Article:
The Sixers fell to a second consecutive painful close loss Monday night at the Wells Fargo Center.
Down two points on the final possession of the game, Joel Embiid (27 points, 12 rebounds) kicked the ball out to James Harden (20 points, 12 assists) from behind the three-point arc. Harden’s open game-winning attempt was just long and the Heat escaped with a 101-99 win.
Jimmy Butler led Miami with 23 points, 11 rebounds, nine assists and four steals.
Dewayne Dedmon was out with left hip soreness against his former team. Miami’s Kyle Lowry sat out his ninth straight game with a left knee injury.
The 39-21 Sixers will play the Heat again Wednesday night in the first game of a five-game road trip. Here are observations of another very narrow defeat:
Déjà vu early on the boards
The Sixers’ chances of a fourth-quarter comeback in Game 6 of last year’s second-round playoff series against the Heat were slim. Still, the team being beaten hard to several offensive boards is a lasting memory from the Sixers’ last game in 2021-22.
The effort was much lower on Monday, but the team’s return performance in the first quarter was correspondingly poor. Miami grabbed the game’s first nine offensive rebounds, including three by Butler. After a Butler put-back layup and a Tyler Herro dunk set up by a vintage, long-range Kevin Love outlet pass, Miami held the lead 17-13.
Maybe the Heat got a lucky bounce or two, but the Sixers lacked urgency and physicality against an opponent that isn’t an offensive rebounder. Although the Heat entered the game ranked 19th in the NBA in offensive rebounding, per Cleaning the Glass, they were consistently quicker than the Sixers to react to bounces. It’s generally okay for the Sixers to not do anything risky when it comes to crashing the offensive glass so they don’t compromise their transition defense. However, there is no good reason why a team should take eight offensive rebounds against them in 12 minutes, as Miami did on Monday.
In addition to all the extra possessions, the Heat benefited from a relatively hot three-point shooting start. Butler, who had attempted a single three-pointer in his last three games, made an early attempt. So did Love, who then scored against Georges Niang on Miami’s next possession. Ironically, Niang was called for his second foul late in the first quarter on an aggressive box-out.
Sixers turnover in first half fuel Heat
The Sixers fell far behind in the old-fashioned “possession game” because of their sloppiness with the ball.
They turned it over 11 times in the first half, and Miami held a 14-0 halftime advantage in points off turnovers. After Harden lost the ball while trying to navigate through a crowd on the rim, Caleb Martin went the other way for a dunk that put the Heat up 50-40.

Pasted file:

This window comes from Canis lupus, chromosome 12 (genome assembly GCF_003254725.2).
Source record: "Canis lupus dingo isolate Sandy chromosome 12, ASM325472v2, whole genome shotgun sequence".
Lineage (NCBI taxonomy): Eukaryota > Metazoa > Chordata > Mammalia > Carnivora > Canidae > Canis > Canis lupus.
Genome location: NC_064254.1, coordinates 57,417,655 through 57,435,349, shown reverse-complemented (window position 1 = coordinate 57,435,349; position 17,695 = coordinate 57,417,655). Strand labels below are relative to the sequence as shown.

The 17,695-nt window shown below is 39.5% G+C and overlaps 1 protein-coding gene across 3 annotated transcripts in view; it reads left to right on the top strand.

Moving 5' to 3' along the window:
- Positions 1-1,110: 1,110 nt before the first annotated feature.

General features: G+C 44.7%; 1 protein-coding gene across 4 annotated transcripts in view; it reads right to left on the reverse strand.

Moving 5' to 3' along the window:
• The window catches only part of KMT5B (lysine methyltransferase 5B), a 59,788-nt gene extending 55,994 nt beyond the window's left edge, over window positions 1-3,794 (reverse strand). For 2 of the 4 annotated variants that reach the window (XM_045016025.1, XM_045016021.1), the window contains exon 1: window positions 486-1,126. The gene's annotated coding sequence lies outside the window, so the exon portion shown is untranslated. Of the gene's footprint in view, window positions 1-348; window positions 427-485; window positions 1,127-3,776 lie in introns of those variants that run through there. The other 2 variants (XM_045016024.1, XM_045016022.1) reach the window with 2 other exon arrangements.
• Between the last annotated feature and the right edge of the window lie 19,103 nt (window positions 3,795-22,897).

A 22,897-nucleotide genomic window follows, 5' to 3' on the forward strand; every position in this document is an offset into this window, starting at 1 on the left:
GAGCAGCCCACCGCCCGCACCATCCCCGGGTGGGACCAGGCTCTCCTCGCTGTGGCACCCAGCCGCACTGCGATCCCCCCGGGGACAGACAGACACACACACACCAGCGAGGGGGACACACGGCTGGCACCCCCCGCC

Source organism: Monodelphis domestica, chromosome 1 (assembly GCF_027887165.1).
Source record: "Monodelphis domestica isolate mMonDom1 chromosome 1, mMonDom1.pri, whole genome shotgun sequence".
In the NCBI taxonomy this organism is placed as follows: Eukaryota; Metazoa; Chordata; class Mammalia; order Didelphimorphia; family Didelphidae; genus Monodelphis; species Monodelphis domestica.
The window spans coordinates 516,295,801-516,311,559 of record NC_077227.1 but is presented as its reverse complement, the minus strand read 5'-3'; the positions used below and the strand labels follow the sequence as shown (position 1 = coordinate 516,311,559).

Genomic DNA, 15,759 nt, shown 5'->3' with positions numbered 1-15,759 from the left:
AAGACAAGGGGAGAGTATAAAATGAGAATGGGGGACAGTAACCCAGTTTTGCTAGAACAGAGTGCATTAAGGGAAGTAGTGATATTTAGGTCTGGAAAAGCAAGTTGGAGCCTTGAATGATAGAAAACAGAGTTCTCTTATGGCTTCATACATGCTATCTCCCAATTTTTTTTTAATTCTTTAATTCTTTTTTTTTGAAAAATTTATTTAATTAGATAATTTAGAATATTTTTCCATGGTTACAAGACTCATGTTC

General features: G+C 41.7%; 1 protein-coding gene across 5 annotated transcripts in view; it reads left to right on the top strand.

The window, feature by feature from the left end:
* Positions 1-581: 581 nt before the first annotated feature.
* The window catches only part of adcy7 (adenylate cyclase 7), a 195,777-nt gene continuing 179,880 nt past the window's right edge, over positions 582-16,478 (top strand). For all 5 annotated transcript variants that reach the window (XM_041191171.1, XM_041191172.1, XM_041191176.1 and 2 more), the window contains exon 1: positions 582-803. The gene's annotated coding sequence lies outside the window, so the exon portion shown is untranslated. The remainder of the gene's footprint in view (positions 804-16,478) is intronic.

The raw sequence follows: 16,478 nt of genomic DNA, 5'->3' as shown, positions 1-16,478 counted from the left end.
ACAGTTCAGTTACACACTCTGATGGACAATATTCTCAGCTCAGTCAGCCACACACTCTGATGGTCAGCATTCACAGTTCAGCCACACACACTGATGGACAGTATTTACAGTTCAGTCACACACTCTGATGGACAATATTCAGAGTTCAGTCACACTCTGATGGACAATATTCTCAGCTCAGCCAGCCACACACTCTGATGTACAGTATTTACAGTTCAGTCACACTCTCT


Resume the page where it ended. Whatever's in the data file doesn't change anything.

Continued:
Tyrese Maxey committed one of those gifts when he was called for carrying late in a pointless possession. Maxey’s one basket in the first half was an off-balance, desperation three with the shot clock expiring. The Sixers briefly asked him to lead an all-bench lineup late in the first quarter, which didn’t go well.
Paul Reed and PJ Tucker again split the Sixers’ backup center minutes in the first half. Tucker had a nice stretch late in the second quarter when he pulled down a defensive rebound and drained a corner three on the Sixers’ ensuing possession to cut the deficit to 50-48.
The Sixers then allowed Butler and the Heat to regain momentum, largely through fundamental lapses. Veteran big man Cody Zeller hit everyone down the court for a layup right after Tucker’s three. After an Embiid turnover on a one-handed layup to Harden, Butler ran in for a dunk. He hit a turnaround jumper over Tucker on Miami’s final possession of the first half, and the Heat went into halftime with an eight-point lead. It felt worse for the Sixers given how often they had hurt themselves and how pronounced a possession advantage Miami had.
Butler and Miami can do it
Embiid fouled out about midway through the third quarter after Butler picked up the fourth foul on the Sixers’ All-Star big man.
The team’s deficit didn’t expand with Embiid thanks almost entirely to Maxey, who scored 23 points on 8-for-16 shooting in 28 minutes. He zoomed in for two fast-break layups, hit a pair of threes and played with the freedom and aggression that Embiid (and all Sixers) like to see.
De’Anthony Melton continued to start, posting six points on 2-for-8 shooting, three rebounds, two assists and two blocks.
The Sixers predictably struggled to stop the Heat once Embiid left. Their zone defense didn’t bother Miami and Bam Adebayo, on a night where he shot just 4 for 14 from the floor, made two jumpers over Reed.
Although down 11 points on two Max Stru foul shots with 7:10 left, the Sixers made a spirited, high-tempo comeback with both Maxey and Melton on the court. Maxey knocked down another three and Melton’s and-one layup trimmed the Heat’s lead to 95-93.
Tobias Harris appeared to injure his left leg in the backfield on that play and went back to the locker room, but he returned just over two minutes later. Harris apparently avoiding serious injury was clearly good to see for the Sixers, though he did check in because Butler was able to draw the sixth foul on Maxey. In his 35 minutes, Harris had just two points (1 for 4 from the floor) and five rebounds.
The Sixers eventually pulled ahead by a point after an Embiid mid-range jumper and two Harden free throws. Both offenses were scrappy down the stretch, but Butler made an incredible play driving through traffic and converting an extremely tough reverse layup. He was also fouled on a jumper by Harden and split two free throws before the Sixers’ failed final possession.
Just like last postseason against the Sixers, Butler ultimately did enough to carry the Heat to victory.